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Will my credit score go up if my student loans are forgiven?

The long-awaited student loan debit relief plan was announced in early September, but what impact will it have on your ability to borrow in the future?

How to stop your student loan balance from increasing

President Biden announced his plans for widespread student loan forgiveness back in September, wiping up to $20,000 per person from the balances of millions of borrowers. But questions remain from those that it benefits.

Student loan debt can be a major financial barrier that burdens borrowers for decades, making it harder to purchase a home or start a business. Lenders will want to assess your existing financial obligations before offering any type of credit and hefty student loan repayments can make things tricky.

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Removing a chunk of your student loan debt will improve the situation and will likely have a positive effect on your credit score. However because student loans are ‘installment loans’, meaning that they are set to be repaid over a set period of time with regular payments, they are not weighted very heavily in your overall credit score.

Your credit score will have a credit utilization rate, which is the proportion of your available credit which is currently used to fulfil existing obligations. The utilization rate accounts for up to 30% of your score.

Do student loans have a positive or negative impact on your credit score?

Student loans, like most forms of credit, can have either a positive or negative effect on your credit score. A credit score is a measure of how well you are able to manage your finances and reliably pay back any obligations you have made.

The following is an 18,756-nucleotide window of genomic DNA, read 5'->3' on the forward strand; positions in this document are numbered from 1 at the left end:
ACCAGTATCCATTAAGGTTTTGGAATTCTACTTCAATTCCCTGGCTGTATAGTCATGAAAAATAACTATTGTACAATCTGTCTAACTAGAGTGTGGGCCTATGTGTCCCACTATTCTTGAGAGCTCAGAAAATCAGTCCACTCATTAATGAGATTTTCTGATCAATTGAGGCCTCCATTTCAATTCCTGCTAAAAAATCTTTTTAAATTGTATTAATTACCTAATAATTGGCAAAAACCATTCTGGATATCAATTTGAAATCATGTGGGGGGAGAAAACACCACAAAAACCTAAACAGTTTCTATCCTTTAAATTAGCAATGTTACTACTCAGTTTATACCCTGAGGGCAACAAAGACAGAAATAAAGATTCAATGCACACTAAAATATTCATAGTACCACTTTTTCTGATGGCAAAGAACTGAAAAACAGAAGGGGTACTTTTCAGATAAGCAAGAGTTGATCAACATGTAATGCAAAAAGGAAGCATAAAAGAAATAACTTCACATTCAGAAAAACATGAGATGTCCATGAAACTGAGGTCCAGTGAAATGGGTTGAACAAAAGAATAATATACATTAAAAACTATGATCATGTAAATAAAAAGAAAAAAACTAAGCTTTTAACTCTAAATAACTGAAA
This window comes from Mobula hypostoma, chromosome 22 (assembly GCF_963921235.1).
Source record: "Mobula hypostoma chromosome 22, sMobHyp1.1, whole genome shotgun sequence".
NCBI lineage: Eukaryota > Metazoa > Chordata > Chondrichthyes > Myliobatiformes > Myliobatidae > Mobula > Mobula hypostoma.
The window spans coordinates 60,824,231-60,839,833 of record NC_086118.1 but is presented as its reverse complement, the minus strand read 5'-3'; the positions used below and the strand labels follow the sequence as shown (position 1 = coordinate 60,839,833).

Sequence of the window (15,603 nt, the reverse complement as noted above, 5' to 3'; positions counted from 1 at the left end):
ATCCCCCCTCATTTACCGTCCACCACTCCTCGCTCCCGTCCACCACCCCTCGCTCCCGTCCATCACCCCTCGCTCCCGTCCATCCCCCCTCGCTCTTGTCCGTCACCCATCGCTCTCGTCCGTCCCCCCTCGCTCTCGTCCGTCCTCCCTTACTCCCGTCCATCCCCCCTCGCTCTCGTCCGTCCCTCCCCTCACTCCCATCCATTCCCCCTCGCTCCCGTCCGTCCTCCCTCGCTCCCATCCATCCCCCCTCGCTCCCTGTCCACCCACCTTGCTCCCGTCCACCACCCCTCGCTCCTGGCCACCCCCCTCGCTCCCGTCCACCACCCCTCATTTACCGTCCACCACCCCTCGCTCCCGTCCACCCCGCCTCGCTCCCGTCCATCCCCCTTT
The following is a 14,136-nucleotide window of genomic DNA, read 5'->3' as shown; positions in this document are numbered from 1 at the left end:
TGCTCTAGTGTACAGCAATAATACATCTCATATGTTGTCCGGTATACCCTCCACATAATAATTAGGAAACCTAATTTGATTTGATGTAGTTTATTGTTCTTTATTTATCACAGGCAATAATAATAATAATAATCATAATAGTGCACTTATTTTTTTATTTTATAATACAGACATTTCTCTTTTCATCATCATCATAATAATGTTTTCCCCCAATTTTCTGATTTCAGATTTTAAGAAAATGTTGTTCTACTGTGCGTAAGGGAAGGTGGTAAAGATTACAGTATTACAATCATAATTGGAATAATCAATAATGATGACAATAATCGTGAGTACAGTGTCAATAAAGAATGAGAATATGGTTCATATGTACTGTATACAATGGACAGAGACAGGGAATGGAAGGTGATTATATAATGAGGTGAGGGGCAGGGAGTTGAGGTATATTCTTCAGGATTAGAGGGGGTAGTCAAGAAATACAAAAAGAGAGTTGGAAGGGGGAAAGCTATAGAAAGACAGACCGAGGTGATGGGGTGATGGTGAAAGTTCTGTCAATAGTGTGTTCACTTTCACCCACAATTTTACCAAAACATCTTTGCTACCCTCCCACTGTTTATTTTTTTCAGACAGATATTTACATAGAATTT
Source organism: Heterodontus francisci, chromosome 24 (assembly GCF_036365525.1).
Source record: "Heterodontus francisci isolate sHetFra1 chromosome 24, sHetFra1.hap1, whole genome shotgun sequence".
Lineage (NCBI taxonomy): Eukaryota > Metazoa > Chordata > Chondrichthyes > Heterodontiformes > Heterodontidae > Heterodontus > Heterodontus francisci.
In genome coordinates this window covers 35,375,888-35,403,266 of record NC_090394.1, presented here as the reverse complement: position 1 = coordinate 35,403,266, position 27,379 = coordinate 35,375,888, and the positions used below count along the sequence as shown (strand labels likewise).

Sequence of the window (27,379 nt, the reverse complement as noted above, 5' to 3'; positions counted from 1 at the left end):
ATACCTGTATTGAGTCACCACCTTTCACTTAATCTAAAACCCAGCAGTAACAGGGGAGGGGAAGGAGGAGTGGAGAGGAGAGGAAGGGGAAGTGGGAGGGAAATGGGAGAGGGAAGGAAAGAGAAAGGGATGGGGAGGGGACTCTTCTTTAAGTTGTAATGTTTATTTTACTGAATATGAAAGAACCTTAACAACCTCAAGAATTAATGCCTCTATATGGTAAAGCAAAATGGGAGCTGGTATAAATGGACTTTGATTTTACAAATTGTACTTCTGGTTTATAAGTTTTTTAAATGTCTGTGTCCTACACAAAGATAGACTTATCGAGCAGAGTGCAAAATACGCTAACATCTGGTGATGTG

Because student loan debts often run into the six figures it is important to show that you are able to keep up with the regular repayments.

Gregory Poulin, co-founder and CEO of student loan repayment company Goodly, says that student loans can positively affect three of the five factors considered in credit score assessments: payment history; length of history; and credit mix.

So what do those three terms mean? A positive payment history is the most heavily weighted of the five credit score factors, making up 35% of your overall score. Making sure you make payments on time is essential to building a positive score, but there are certain tricks you can use to boost your credit further.

Many lenders offer the option to start repaying your student loan ahead of schedule. You may also be able to begin the process with some small payments during the post-graduation grace period, as little as $25 per month to show a willingness to shift the debt.

Establishing your credit length is also important and accounts for 15% of you FICO score. In most instances college students will have little or no credit history, aside from their student loan. For borrowers with a limited credit history, establishing a credit stream from the age of 18 can have a considerable impact on their credit score.

Lenders also like to see diversity in your borrowing history, to prove that you are able to fulfil a variety of different financial obligations. Your credit mix makes up 10% of your credit score and is one of the easiest to improve quickly.

Showing that you can handle a mix of credit cards, auto loans, mortgages and student loans will make it more likely that the next lender looks upon your request favourable. But only if you managed to fulfil your existing obligations fully.